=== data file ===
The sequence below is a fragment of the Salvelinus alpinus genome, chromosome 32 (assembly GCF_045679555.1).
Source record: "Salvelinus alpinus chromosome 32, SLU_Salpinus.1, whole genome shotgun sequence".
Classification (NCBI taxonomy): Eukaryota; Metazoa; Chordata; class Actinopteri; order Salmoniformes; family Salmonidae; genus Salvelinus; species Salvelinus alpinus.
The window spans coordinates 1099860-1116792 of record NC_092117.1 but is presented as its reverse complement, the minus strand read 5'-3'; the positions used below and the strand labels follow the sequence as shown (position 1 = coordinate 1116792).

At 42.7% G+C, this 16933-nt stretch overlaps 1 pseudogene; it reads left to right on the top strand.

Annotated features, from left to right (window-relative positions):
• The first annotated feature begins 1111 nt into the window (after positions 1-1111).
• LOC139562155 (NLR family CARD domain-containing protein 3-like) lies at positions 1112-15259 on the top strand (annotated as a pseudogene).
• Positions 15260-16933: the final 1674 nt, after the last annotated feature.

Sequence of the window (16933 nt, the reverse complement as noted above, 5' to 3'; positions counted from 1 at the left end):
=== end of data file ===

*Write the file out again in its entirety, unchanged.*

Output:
The sequence below is a fragment of the Salvelinus alpinus genome, chromosome 32 (assembly GCF_045679555.1).
Source record: "Salvelinus alpinus chromosome 32, SLU_Salpinus.1, whole genome shotgun sequence".
Classification (NCBI taxonomy): Eukaryota; Metazoa; Chordata; class Actinopteri; order Salmoniformes; family Salmonidae; genus Salvelinus; species Salvelinus alpinus.
The window spans coordinates 1099860-1116792 of record NC_092117.1 but is presented as its reverse complement, the minus strand read 5'-3'; the positions used below and the strand labels follow the sequence as shown (position 1 = coordinate 1116792).

At 42.7% G+C, this 16933-nt stretch overlaps 1 pseudogene; it reads left to right on the top strand.

Annotated features, from left to right (window-relative positions):
• The first annotated feature begins 1111 nt into the window (after positions 1-1111).
• LOC139562155 (NLR family CARD domain-containing protein 3-like) lies at positions 1112-15259 on the top strand (annotated as a pseudogene).
• Positions 15260-16933: the final 1674 nt, after the last annotated feature.

Sequence of the window (16933 nt, the reverse complement as noted above, 5' to 3'; positions counted from 1 at the left end):